Consumer Guide Album
A Place to Bury Strangers: Worship [Dead Oceans, 2012]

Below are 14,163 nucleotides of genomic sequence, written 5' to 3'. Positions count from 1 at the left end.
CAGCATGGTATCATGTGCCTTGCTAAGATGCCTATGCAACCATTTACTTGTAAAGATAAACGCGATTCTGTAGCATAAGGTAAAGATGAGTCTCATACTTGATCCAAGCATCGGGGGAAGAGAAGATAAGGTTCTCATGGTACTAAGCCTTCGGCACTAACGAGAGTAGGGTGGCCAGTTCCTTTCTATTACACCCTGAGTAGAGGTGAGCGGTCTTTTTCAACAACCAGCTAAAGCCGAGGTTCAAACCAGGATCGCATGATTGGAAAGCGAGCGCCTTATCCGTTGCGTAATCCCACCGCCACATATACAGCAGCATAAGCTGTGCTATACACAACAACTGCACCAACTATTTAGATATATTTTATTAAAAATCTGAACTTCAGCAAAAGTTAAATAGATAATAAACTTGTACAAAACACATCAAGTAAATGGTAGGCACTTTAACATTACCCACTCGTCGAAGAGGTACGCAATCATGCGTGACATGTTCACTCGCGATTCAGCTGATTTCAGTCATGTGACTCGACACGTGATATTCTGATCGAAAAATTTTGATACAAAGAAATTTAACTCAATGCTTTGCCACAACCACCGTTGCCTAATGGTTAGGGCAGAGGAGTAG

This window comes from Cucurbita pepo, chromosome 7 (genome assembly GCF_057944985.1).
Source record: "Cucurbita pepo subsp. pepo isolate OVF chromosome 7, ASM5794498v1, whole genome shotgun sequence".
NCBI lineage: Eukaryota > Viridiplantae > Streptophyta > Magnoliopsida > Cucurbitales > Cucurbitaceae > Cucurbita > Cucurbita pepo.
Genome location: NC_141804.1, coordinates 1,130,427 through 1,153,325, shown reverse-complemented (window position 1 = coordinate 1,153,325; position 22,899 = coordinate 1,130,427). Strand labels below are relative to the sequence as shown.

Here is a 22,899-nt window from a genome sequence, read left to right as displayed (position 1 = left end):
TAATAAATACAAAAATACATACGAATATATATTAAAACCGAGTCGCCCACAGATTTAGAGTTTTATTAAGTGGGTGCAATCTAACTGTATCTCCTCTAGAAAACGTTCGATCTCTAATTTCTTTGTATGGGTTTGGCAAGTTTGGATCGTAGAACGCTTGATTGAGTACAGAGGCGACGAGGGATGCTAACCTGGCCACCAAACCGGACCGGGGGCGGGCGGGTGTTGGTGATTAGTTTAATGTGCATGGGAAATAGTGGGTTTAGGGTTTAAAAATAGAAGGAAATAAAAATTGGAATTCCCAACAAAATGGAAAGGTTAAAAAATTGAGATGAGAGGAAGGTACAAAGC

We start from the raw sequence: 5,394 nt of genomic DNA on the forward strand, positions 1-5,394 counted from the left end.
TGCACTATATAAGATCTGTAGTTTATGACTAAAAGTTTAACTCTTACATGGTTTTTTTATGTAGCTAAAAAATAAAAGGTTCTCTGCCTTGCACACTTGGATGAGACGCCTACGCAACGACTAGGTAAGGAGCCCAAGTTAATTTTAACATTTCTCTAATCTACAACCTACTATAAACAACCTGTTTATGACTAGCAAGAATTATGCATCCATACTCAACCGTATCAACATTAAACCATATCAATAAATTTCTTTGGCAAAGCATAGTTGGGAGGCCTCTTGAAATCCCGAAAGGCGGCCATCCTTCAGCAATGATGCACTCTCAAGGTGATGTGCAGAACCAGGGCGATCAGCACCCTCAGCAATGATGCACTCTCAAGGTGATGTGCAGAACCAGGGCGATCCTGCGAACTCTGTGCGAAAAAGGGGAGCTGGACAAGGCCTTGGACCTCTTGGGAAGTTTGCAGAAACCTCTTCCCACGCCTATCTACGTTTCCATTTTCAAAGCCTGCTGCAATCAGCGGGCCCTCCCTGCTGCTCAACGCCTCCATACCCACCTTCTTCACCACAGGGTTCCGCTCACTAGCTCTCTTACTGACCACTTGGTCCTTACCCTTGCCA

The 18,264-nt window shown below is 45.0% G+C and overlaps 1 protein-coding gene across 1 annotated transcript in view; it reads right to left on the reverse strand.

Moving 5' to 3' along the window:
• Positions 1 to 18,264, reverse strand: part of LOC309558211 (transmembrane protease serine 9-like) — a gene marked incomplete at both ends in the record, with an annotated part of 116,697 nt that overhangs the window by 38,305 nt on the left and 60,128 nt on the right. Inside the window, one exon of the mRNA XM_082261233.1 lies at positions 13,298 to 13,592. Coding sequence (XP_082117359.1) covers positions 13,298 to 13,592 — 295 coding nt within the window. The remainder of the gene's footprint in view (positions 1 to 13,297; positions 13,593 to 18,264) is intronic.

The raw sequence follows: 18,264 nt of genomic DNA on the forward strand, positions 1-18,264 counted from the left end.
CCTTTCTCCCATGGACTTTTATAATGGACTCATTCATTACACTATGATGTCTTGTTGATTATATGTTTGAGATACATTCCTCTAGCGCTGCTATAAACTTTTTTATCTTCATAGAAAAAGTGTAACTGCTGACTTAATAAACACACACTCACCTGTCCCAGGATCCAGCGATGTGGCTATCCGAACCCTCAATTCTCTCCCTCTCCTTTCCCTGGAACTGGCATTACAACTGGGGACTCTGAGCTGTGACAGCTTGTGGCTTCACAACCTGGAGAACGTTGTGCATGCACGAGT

With Oliver Ackermann a guitar effects tycoon first and a bandleader second, I hear them as an electronica outfit whose inhuman beat happens to be all volumized hard-rock boom-boom, only less funky than that stuff can get with sentient humans leaking flesh and blood on the tubs. What few words you can make out have the rare virtue of straightforwardness and are less miserabilist than you might fear--compelling sex in make-her-scream mode can cheer up a fella whose political-existential irrelevance is getting him down. But the album's logic is musical--even, plausibly, sexual. Beginning with a lyric whose faint eroticism is buried by the two-word theme statement "all alone," it works up to a provisional climax, tails to a lament followed by a dirge, and then explodes into overdrive: "Why I Can't Cry Anymore," Goth dread at its sanest and most desperate, followed by the breakneck rancor of "Revenge," presumably directed at the departed screamer. Lyrically, a dumb sequence--at least the two could have been reversed. Sonically, it's dynamite.